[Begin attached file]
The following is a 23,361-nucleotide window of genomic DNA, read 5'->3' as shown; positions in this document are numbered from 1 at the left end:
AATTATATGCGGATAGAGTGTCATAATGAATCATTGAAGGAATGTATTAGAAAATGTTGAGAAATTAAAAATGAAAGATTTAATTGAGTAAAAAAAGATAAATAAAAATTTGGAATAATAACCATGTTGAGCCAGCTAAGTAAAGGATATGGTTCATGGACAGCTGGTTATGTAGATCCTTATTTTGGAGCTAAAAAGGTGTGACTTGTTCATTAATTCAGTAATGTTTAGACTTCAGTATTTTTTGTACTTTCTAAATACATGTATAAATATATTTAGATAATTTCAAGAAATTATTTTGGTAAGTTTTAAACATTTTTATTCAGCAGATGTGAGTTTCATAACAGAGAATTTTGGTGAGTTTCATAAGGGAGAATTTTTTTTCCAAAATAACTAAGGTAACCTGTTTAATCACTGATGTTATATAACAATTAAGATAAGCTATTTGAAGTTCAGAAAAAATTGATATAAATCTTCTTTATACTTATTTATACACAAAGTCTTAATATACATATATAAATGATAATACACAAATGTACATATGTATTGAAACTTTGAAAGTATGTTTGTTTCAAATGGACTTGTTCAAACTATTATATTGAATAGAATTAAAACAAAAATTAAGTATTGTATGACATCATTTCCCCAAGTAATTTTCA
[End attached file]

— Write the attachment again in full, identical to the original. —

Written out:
The following is a 23,361-nucleotide window of genomic DNA, read 5'->3' as shown; positions in this document are numbered from 1 at the left end:
AATTATATGCGGATAGAGTGTCATAATGAATCATTGAAGGAATGTATTAGAAAATGTTGAGAAATTAAAAATGAAAGATTTAATTGAGTAAAAAAAGATAAATAAAAATTTGGAATAATAACCATGTTGAGCCAGCTAAGTAAAGGATATGGTTCATGGACAGCTGGTTATGTAGATCCTTATTTTGGAGCTAAAAAGGTGTGACTTGTTCATTAATTCAGTAATGTTTAGACTTCAGTATTTTTTGTACTTTCTAAATACATGTATAAATATATTTAGATAATTTCAAGAAATTATTTTGGTAAGTTTTAAACATTTTTATTCAGCAGATGTGAGTTTCATAACAGAGAATTTTGGTGAGTTTCATAAGGGAGAATTTTTTTTCCAAAATAACTAAGGTAACCTGTTTAATCACTGATGTTATATAACAATTAAGATAAGCTATTTGAAGTTCAGAAAAAATTGATATAAATCTTCTTTATACTTATTTATACACAAAGTCTTAATATACATATATAAATGATAATACACAAATGTACATATGTATTGAAACTTTGAAAGTATGTTTGTTTCAAATGGACTTGTTCAAACTATTATATTGAATAGAATTAAAACAAAAATTAAGTATTGTATGACATCATTTCCCCAAGTAATTTTCA